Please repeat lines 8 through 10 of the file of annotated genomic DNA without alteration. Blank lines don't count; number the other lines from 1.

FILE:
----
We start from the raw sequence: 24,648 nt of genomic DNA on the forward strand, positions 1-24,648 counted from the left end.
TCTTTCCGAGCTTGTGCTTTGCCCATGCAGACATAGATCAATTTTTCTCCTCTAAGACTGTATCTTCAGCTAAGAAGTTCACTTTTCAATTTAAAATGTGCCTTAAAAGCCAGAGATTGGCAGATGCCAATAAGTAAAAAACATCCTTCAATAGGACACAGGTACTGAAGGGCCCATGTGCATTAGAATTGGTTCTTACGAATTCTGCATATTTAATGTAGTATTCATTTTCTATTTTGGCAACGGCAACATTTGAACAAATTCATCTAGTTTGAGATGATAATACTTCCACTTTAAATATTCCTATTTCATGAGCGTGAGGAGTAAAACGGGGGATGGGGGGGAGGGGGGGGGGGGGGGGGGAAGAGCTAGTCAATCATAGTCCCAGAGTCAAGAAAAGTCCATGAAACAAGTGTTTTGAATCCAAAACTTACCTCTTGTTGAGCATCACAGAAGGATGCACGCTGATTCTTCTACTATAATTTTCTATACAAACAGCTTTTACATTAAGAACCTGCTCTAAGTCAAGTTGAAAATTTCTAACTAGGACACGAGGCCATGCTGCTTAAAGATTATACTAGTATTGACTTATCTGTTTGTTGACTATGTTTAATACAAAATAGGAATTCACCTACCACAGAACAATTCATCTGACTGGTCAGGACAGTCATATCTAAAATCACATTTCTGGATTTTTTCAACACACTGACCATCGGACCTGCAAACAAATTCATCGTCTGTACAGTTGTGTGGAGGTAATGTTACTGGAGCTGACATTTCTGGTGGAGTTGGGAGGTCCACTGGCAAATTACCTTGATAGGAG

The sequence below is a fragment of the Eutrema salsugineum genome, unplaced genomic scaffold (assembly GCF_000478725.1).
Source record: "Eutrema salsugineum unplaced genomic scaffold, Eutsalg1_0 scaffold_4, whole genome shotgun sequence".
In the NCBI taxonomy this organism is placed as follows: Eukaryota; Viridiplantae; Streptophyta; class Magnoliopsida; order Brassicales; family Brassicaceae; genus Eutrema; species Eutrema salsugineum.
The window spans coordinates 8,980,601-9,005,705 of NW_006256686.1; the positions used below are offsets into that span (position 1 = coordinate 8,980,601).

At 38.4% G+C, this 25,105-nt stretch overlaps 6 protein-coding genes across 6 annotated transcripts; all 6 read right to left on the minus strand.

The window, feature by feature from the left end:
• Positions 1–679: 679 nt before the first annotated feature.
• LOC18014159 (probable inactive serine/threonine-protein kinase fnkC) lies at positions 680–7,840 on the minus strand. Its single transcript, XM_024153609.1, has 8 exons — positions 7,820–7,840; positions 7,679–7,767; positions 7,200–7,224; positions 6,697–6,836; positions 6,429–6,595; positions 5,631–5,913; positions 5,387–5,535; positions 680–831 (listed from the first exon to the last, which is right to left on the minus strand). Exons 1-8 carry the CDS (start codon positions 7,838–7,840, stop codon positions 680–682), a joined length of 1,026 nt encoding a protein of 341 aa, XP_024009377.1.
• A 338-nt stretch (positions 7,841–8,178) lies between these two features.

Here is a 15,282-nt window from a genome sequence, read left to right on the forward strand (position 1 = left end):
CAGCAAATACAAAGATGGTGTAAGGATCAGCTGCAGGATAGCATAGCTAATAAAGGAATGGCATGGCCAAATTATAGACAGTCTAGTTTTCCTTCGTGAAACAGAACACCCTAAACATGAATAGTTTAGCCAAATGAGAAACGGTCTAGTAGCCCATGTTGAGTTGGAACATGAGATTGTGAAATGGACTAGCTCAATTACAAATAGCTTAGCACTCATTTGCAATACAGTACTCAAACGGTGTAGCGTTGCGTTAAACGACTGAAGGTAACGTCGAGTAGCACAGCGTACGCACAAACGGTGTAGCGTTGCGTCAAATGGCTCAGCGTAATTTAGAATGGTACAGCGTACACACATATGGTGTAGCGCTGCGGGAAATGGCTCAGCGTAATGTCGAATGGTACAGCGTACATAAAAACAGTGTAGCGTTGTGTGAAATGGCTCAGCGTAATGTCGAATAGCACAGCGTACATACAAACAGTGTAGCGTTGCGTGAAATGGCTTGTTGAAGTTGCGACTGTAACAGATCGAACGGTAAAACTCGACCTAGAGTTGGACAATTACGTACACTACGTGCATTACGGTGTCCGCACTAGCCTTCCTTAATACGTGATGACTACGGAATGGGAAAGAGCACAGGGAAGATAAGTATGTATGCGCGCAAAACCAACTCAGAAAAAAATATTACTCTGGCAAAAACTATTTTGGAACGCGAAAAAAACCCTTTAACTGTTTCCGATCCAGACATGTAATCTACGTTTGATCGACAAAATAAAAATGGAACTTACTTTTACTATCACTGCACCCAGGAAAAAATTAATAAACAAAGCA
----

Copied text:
The window, feature by feature from the left end:
• Positions 1–679: 679 nt before the first annotated feature.
• LOC18014159 (probable inactive serine/threonine-protein kinase fnkC) lies at positions 680–7,840 on the minus strand. Its single transcript, XM_024153609.1, has 8 exons — positions 7,820–7,840; positions 7,679–7,767; positions 7,200–7,224; positions 6,697–6,836; positions 6,429–6,595; positions 5,631–5,913; positions 5,387–5,535; positions 680–831 (listed from the first exon to the last, which is right to left on the minus strand). Exons 1-8 carry the CDS (start codon positions 7,838–7,840, stop codon positions 680–682), a joined length of 1,026 nt encoding a protein of 341 aa, XP_024009377.1.